Agencies

[Federal Register Volume 73, Number 131 (Tuesday, July 8, 2008)]
[Rules and Regulations]
[Pages 38883-38885]
From the Federal Register Online via the Government Printing Office [www.gpo.gov]
[FR Doc No: E8-14472]



========================================================================
Rules and Regulations
                                                Federal Register
________________________________________________________________________

This section of the FEDERAL REGISTER contains regulatory documents 
having general applicability and legal effect, most of which are keyed 
to and codified in the Code of Federal Regulations, which is published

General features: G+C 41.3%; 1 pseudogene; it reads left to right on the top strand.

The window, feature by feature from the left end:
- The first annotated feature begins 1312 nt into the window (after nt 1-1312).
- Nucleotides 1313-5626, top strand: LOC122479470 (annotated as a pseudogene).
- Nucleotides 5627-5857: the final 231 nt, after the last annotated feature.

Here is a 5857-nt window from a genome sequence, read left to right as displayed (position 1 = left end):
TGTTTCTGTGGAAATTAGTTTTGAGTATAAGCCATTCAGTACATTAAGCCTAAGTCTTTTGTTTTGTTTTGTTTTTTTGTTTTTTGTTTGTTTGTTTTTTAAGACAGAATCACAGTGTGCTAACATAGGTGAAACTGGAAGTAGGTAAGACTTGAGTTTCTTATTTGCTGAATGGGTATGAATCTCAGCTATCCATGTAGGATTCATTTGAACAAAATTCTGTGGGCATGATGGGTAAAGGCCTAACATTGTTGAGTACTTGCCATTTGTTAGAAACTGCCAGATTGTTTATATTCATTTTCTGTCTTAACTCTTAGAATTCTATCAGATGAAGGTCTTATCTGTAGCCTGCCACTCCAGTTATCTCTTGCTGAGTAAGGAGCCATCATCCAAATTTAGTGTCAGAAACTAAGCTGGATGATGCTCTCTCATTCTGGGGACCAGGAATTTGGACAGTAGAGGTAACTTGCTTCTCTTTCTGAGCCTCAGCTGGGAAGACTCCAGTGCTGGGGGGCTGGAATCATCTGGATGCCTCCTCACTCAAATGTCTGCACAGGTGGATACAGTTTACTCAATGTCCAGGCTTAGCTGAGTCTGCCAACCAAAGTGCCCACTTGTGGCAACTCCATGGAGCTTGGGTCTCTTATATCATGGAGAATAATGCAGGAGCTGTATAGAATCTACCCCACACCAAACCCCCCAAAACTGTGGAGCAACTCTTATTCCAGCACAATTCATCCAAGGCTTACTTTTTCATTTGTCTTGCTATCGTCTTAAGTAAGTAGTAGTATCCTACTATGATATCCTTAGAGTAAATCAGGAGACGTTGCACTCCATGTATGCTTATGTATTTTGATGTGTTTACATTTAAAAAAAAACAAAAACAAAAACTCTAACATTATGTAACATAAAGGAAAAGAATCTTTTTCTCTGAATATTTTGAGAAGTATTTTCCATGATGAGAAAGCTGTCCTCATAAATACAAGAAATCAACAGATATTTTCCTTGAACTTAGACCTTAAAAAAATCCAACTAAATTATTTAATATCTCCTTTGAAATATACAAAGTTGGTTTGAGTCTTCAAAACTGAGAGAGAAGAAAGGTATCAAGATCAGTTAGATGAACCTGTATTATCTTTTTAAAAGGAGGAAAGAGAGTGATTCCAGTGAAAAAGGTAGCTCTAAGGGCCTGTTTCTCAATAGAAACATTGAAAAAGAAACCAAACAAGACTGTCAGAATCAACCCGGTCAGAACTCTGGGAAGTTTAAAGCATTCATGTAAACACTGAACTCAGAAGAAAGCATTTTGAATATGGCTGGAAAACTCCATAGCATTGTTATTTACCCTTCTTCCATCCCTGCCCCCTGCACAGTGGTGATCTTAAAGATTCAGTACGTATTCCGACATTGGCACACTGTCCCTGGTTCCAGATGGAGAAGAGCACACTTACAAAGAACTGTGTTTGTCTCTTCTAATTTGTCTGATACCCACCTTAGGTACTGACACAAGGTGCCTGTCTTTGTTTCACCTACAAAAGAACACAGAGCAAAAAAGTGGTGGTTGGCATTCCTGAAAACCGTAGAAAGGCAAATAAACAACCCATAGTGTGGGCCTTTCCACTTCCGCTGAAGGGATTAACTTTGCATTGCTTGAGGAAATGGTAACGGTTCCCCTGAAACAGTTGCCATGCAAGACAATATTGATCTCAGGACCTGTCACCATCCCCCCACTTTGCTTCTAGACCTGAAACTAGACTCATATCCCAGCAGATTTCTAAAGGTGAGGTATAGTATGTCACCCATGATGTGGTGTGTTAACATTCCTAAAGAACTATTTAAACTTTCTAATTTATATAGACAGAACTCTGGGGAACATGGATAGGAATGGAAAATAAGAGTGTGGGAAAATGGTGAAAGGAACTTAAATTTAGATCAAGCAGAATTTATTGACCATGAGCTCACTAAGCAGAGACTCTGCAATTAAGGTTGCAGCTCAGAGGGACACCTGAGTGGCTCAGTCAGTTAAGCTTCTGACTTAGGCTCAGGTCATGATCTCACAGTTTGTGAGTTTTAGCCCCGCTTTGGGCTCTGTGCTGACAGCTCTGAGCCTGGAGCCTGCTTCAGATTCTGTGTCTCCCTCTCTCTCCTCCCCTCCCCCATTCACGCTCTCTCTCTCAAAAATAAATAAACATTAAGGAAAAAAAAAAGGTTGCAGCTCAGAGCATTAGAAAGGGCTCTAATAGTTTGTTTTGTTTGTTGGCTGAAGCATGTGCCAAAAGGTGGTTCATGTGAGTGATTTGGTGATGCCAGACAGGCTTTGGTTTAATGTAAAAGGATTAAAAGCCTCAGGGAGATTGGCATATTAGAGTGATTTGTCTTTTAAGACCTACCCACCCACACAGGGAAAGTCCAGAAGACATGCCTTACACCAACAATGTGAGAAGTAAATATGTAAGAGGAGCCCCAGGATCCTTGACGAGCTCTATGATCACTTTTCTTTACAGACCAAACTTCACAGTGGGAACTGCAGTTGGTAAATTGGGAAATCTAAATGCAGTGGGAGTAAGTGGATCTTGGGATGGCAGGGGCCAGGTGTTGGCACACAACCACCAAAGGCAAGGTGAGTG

under 50 titles pursuant to 44 U.S.C. 1510.

The Code of Federal Regulations is sold by the Superintendent of Documents. 
Prices of new books are listed in the first FEDERAL REGISTER issue of each 
week.

========================================================================


Federal Register / Vol. 73, No. 131 / Tuesday, July 8, 2008 / Rules 
and Regulations

[[Page 38883]]



DEPARTMENT OF TRANSPORTATION

Federal Aviation Administration

14 CFR Part 39

[Docket No. FAA-2007-29335; Directorate Identifier 2007-NM-045-AD; 
Amendment 39-15592; AD 2008-13-29]
RIN 2120-AA64


Airworthiness Directives; McDonnell Douglas Model DC-9-81 (MD-
81), DC-9-82 (MD-82), DC-9-83 (MD-83), DC-9-87 (MD-87), and MD-88 
Airplanes

AGENCY: Federal Aviation Administration (FAA), DOT.

ACTION: Final rule.

-----------------------------------------------------------------------

SUMMARY: We are adopting a new airworthiness directive (AD) for all 
McDonnell Douglas Model DC-9-81 (MD-81), DC-9-82 (MD-82), DC-9-83 (MD-
83), DC-9-87 (MD-87), and MD-88 airplanes. This AD requires repetitive